The Nelson A. Rockefeller Center for Public Policy and the Social Sciences

Economic Concerns in the Land of “Live Free or Die”

An Analysis of the Rockefeller Center 2009 “New Hampshire State of the State” Poll
PRS Briefs
PRS Policy Brief 0910-01
December 09, 2009
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Travis
Blalock
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Brekelmans
Ann
Corrin
Laura
Gardner
Margaret
Goldstein
William
Hix
Jeremy
Kaufman
Boyd
Lever
David
Lumbert
Brendan
McVeigh
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Merry
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Mitchell
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Sankar
David
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Christopher
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Executive Summary

The following report analyzes the results of the 2009 “New Hampshire State of the State” poll conducted by the Rockefeller Center at Dartmouth College in May of 2009. Specifically, this report studies respondents’ answers to questions in the poll relating to political activism, the current national and state economic climates, perceptions of their own personal financial situations, and social policy issues. Although the respondents provided a wide spectrum of answers on political activism and social policy questions, most respondents showed concern for the state of the national economy, state economy, and their own personal financial situations. From the poll’s results, it is clear that the current economic crisis is directly affecting New Hampshire residents.

The Rockefeller Center’s second annual State of the State poll of New Hampshire registered voters (N=403) indicates that only 4.2 percent of respondents find the stimulus package to be “very effective” while over half of the respondents find it to be “not very effective” (33.3 percent) or “not effective at all” (19.1 percent). In addition, Rep. Paul Hodes polls slightly better among respondents regarding the 2010 U.S. Senate race for retiring Sen. Judd Gregg’s seat than Republican challengers former Rep. Charlie Bass and former Sen. John Sununu, but it also within the margin of error.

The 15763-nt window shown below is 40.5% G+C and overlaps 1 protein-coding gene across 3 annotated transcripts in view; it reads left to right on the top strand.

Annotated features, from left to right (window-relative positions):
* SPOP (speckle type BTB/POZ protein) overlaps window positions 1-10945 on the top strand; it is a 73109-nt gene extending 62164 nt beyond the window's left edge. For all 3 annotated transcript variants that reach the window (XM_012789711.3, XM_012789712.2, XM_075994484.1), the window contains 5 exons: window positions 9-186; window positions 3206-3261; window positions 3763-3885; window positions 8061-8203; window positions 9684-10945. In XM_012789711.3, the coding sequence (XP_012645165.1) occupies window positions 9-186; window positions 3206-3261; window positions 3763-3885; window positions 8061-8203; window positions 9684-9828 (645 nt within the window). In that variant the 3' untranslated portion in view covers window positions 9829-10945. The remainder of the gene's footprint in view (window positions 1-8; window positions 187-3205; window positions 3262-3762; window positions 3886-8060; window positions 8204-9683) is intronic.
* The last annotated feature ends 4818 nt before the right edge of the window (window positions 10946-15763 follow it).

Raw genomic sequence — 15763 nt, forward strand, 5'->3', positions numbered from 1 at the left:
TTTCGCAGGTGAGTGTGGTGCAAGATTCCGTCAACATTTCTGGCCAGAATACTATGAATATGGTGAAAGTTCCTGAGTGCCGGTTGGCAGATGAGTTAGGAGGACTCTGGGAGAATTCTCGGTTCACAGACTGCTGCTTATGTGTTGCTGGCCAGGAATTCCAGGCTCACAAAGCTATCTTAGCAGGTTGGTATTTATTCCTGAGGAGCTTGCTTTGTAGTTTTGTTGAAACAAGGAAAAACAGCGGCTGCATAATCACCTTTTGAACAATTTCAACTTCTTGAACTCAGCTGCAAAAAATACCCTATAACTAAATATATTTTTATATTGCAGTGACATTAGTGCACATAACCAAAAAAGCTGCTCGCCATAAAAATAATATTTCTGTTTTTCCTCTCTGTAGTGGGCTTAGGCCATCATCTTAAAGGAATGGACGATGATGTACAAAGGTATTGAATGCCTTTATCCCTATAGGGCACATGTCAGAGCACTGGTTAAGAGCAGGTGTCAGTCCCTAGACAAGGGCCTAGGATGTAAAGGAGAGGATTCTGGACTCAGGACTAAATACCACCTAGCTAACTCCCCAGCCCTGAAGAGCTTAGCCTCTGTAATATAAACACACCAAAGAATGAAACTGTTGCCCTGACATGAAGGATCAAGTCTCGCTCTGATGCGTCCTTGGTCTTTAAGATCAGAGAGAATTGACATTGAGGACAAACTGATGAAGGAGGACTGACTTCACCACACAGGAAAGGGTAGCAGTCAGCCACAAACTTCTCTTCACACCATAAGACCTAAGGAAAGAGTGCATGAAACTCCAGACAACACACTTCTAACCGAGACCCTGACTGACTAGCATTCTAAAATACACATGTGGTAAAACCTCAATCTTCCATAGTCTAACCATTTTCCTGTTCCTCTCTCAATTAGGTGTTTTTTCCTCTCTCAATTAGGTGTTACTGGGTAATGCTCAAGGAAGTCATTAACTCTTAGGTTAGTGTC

In addition to reporting the overall opinions on these subject areas, as reflected directly in the poll results, this report also examines how different demographic variables such as age, gender, education, personal income, party affiliation, and media consumption influenced respondents’ answers. Very few holistic trends emerged from these demographic variable correlations that can be applied to the whole report as different demographic variables correlated with answers to different types of questions. However, both income and education correlated with respondents’ level of political activism, opinions of the federal economic stimulus effort, and opinions on social policy. Age also influenced respondents’ answers regarding national and state economic policies, perceptions of personal financial situations, and opinions on social policy.

The following methods were used to conduct the poll. During the week of April 27-May 1, 2009, students from The Nelson A. Rockefeller Center at Dartmouth College conducted a telephone survey of registered voters in New Hampshire. Survey respondents were asked a wide range of questions relating to the current political, economic, and social state of affairs in New Hampshire and, to a lesser extent, the country as a whole. Calls were made between the hours of 6:30pm and 9:30pm Monday through Friday evenings. Additional call-backs were made during daytime hours on Friday and Saturday when specified by poll participants. Over the course of the week, callers made at least three attempts to contact each of the registered voters drawn in the sample. Callers made four attempts in the case of a small number of sampled voters who had been contacted by callers but were unable to complete the survey at the time of the initial contact. A total of 403 survey interviews were completed during the week, yielding an error rate of +/- 5.0 percent at a 95 percent confidence interval.

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